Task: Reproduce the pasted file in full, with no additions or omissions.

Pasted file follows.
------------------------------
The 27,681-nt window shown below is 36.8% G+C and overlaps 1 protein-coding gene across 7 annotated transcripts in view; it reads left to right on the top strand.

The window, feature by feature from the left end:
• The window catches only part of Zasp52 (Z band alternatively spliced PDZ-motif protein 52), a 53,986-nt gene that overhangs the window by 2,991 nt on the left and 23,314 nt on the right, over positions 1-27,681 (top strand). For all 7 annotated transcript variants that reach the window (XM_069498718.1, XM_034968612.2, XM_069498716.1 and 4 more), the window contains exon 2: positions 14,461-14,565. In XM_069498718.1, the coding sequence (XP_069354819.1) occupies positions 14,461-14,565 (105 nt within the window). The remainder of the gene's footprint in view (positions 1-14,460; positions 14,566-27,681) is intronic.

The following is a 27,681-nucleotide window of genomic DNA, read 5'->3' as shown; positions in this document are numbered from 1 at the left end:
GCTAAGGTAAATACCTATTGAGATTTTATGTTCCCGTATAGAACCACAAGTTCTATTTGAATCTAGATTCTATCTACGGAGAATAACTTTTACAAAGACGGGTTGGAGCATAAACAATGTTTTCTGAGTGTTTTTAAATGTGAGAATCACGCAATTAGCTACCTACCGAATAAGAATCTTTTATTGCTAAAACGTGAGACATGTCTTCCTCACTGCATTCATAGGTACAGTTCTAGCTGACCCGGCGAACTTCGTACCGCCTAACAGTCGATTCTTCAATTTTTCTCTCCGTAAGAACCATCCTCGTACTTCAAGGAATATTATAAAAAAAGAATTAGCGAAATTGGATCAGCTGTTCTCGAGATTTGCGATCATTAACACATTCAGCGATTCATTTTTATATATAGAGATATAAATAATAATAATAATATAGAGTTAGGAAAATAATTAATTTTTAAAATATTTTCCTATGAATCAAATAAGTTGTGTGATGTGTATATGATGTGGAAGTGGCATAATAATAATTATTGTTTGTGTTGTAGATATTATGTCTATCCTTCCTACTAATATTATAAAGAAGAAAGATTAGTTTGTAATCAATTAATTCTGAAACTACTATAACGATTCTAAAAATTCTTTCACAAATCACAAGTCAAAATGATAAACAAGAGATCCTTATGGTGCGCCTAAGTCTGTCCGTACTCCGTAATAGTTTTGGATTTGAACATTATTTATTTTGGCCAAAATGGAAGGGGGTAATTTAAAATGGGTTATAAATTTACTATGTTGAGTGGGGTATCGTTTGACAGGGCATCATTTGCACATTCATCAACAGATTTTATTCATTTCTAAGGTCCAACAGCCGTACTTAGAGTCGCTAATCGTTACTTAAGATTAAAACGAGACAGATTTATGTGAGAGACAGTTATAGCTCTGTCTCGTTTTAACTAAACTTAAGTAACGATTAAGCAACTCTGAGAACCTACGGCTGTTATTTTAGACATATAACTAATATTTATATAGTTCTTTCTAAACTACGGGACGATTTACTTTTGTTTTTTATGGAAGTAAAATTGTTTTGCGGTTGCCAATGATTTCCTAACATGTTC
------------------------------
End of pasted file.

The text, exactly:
The 27,681-nt window shown below is 36.8% G+C and overlaps 1 protein-coding gene across 7 annotated transcripts in view; it reads left to right on the top strand.

The window, feature by feature from the left end:
• The window catches only part of Zasp52 (Z band alternatively spliced PDZ-motif protein 52), a 53,986-nt gene that overhangs the window by 2,991 nt on the left and 23,314 nt on the right, over positions 1-27,681 (top strand). For all 7 annotated transcript variants that reach the window (XM_069498718.1, XM_034968612.2, XM_069498716.1 and 4 more), the window contains exon 2: positions 14,461-14,565. In XM_069498718.1, the coding sequence (XP_069354819.1) occupies positions 14,461-14,565 (105 nt within the window). The remainder of the gene's footprint in view (positions 1-14,460; positions 14,566-27,681) is intronic.

The following is a 27,681-nucleotide window of genomic DNA, read 5'->3' as shown; positions in this document are numbered from 1 at the left end:
GCTAAGGTAAATACCTATTGAGATTTTATGTTCCCGTATAGAACCACAAGTTCTATTTGAATCTAGATTCTATCTACGGAGAATAACTTTTACAAAGACGGGTTGGAGCATAAACAATGTTTTCTGAGTGTTTTTAAATGTGAGAATCACGCAATTAGCTACCTACCGAATAAGAATCTTTTATTGCTAAAACGTGAGACATGTCTTCCTCACTGCATTCATAGGTACAGTTCTAGCTGACCCGGCGAACTTCGTACCGCCTAACAGTCGATTCTTCAATTTTTCTCTCCGTAAGAACCATCCTCGTACTTCAAGGAATATTATAAAAAAAGAATTAGCGAAATTGGATCAGCTGTTCTCGAGATTTGCGATCATTAACACATTCAGCGATTCATTTTTATATATAGAGATATAAATAATAATAATAATATAGAGTTAGGAAAATAATTAATTTTTAAAATATTTTCCTATGAATCAAATAAGTTGTGTGATGTGTATATGATGTGGAAGTGGCATAATAATAATTATTGTTTGTGTTGTAGATATTATGTCTATCCTTCCTACTAATATTATAAAGAAGAAAGATTAGTTTGTAATCAATTAATTCTGAAACTACTATAACGATTCTAAAAATTCTTTCACAAATCACAAGTCAAAATGATAAACAAGAGATCCTTATGGTGCGCCTAAGTCTGTCCGTACTCCGTAATAGTTTTGGATTTGAACATTATTTATTTTGGCCAAAATGGAAGGGGGTAATTTAAAATGGGTTATAAATTTACTATGTTGAGTGGGGTATCGTTTGACAGGGCATCATTTGCACATTCATCAACAGATTTTATTCATTTCTAAGGTCCAACAGCCGTACTTAGAGTCGCTAATCGTTACTTAAGATTAAAACGAGACAGATTTATGTGAGAGACAGTTATAGCTCTGTCTCGTTTTAACTAAACTTAAGTAACGATTAAGCAACTCTGAGAACCTACGGCTGTTATTTTAGACATATAACTAATATTTATATAGTTCTTTCTAAACTACGGGACGATTTACTTTTGTTTTTTATGGAAGTAAAATTGTTTTGCGGTTGCCAATGATTTCCTAACATGTTC